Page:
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Blurring the boundaries: the convergence of mental health and criminal justice

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A presentation about how mental health and criminal justice policies and services are converging in the UK. The report on the subject is available from: http://www.centreformentalhealth.org.uk/publications/blurring_the_boundaries.aspx?ID=608

Originally uploaded 15 March 2010.

Published in: Health & Medicine
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Blurring the boundaries: the convergence of mental health and criminal justice

  1. 1. Blurring the Boundaries: The convergence of mental health and criminal justice policy, legislation, systems and practice Max Rutherford, Prisons and Criminal Justice Programme
  2. 2. Policy development: 1990-2009 <ul><li>1990 – Home Office Circular 66/90 </li></ul><ul><li>1994 – Completion of the Reed Reports </li></ul><ul><li>1996 – HMIP ‘Patient or Prisoner?’ </li></ul><ul><li>1999 – HMPS/NHS ‘The future organisation of prison health care’ </li></ul><ul><li>1999 – DH ‘National Service Framework for Mental Health </li></ul><ul><li>2001 – DH/HMPS ‘Changing the Outlook: A Strategy for Developing and Modernising Mental Health Services in Prisons’ </li></ul><ul><li>2005 – DH/NIMHE ‘Offender Mental Health Care Pathway’ </li></ul><ul><li>2007 – ‘Improving Health, Supporting Justice’ </li></ul><ul><li>2007 – ‘The Corston Report’ </li></ul><ul><li>2007 – HMIP ‘Mental health of prisoners thematic’ </li></ul><ul><li>2009 – ‘The Bradley Report: A review of diversion of offenders with mental health problems and learning disabilities away from prison’ </li></ul><ul><li>2009 – DH/MoJ ‘Delivery Plan’ (expected November 2009) </li></ul>
  3. 3. Convergence project <ul><li>i. Analysis of legislation and policy </li></ul><ul><li>ii. Written submissions from experts </li></ul><ul><ul><ul><li>Government departments </li></ul></ul></ul><ul><ul><ul><li>Clinicians </li></ul></ul></ul><ul><ul><ul><li>Academics </li></ul></ul></ul><ul><ul><ul><li>Professionals </li></ul></ul></ul><ul><ul><ul><li>Non-statutory organisations </li></ul></ul></ul><ul><li>iii. Expert event – conclusions and recommendations </li></ul>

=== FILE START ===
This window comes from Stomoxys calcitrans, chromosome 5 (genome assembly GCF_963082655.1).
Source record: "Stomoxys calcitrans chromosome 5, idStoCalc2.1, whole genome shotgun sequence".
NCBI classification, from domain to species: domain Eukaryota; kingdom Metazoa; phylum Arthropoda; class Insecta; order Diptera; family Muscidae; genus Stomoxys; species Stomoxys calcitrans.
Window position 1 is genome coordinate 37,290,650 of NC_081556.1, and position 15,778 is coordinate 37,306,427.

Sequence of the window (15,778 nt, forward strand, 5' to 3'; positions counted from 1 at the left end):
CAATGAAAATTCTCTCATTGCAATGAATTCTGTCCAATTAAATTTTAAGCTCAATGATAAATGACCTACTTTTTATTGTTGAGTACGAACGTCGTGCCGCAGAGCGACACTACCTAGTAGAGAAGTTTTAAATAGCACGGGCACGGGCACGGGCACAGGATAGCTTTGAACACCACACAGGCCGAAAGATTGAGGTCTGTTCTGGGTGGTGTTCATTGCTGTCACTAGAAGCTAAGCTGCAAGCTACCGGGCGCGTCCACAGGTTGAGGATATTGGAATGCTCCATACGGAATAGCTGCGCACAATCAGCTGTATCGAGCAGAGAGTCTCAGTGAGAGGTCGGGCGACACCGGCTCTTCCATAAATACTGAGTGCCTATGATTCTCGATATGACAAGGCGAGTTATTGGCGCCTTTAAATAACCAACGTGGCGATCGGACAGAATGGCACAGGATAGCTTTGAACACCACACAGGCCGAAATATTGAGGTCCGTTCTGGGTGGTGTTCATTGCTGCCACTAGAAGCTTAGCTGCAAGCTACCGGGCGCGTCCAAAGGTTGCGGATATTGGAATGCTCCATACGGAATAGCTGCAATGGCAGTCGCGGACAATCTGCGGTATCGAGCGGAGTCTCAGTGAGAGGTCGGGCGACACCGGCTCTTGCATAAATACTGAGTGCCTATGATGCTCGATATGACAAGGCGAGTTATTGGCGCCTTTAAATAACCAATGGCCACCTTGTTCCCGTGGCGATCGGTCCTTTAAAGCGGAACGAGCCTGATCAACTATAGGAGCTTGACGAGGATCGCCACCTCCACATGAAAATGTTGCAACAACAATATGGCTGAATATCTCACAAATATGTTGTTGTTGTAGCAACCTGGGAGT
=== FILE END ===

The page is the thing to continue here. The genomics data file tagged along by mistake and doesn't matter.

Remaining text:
4. 4. Convergence project (2) <ul><li>Analysis of legislation and policy: </li></ul><ul><ul><li>Criminal Justice Mental Health teams </li></ul></ul><ul><ul><li>Mental health courts </li></ul></ul><ul><ul><li>Mental Health Treatment Requirement </li></ul></ul><ul><ul><li>IPP sentences </li></ul></ul><ul><ul><li>DSPD Programme </li></ul></ul><ul><ul><li>Hospital and Limitation Direction </li></ul></ul>
  5. 5. 1. CJMH teams <ul><li>Diversion schemes have developed since 1990s </li></ul><ul><ul><li>150 by 2000s </li></ul></ul><ul><li>Limitations of current arrangements: </li></ul><ul><ul><li>No central strategy </li></ul></ul><ul><ul><li>Patchy coverage </li></ul></ul><ul><ul><li>Piecemeal impact </li></ul></ul><ul><ul><li>Modest </li></ul></ul><ul><ul><li>Not influential or assertive </li></ul></ul>
  6. 6. CJMH teams (2) <ul><li>Bradley specifications: </li></ul><ul><ul><li>Core minimum standards for each team </li></ul></ul><ul><ul><li>National network </li></ul></ul><ul><ul><li>Reporting structure </li></ul></ul><ul><ul><li>National minimum dataset </li></ul></ul><ul><ul><li>Performance monitoring </li></ul></ul><ul><ul><li>Local development plans </li></ul></ul><ul><ul><li>Key personnel </li></ul></ul><ul><ul><li>Mandated in the NHS operating framework </li></ul></ul>
  7. 7. CJMH teams (3) <ul><li>Potential benefits: </li></ul><ul><ul><li>Cost and efficiency savings within the criminal justice system; </li></ul></ul><ul><ul><li>Reductions in re-offending; </li></ul></ul><ul><ul><li>Improvements in mental health </li></ul></ul><ul><li>£20,000 savings per diversion </li></ul><ul><ul><li>£8,000 to CJS </li></ul></ul><ul><ul><li>£16,000 from reducing reoffending </li></ul></ul>
  8. 8. 2. Mental health courts (1) <ul><li>Benefits: </li></ul><ul><li>Early identification </li></ul><ul><li>Increased efficiency </li></ul><ul><li>Specialism </li></ul><ul><li>MH options for sentencing </li></ul><ul><li>Review function </li></ul><ul><li>“ On the face of it this seems a way of successfully dealing with offenders with mental health problems” (Bradley 2009, p. 78) </li></ul><ul><li>Concerns: </li></ul><ul><li>Limited places </li></ul><ul><li>Complexity needs </li></ul><ul><li>Not integrated </li></ul><ul><li>Time-limited funding </li></ul><ul><li>Redundant function? </li></ul><ul><li>“ I would also question the value of such courts if the role of liaison and diversion services is to be developed as recommended” (Bradley 2009, p. 78) </li></ul>
  9. 9. Mental health courts (2) <ul><li>Two mental health court pilots </li></ul><ul><ul><li>Brighton </li></ul></ul><ul><ul><li>Stratford </li></ul></ul><ul><ul><li>One year funding </li></ul></ul><ul><ul><li>350 offenders per year </li></ul></ul>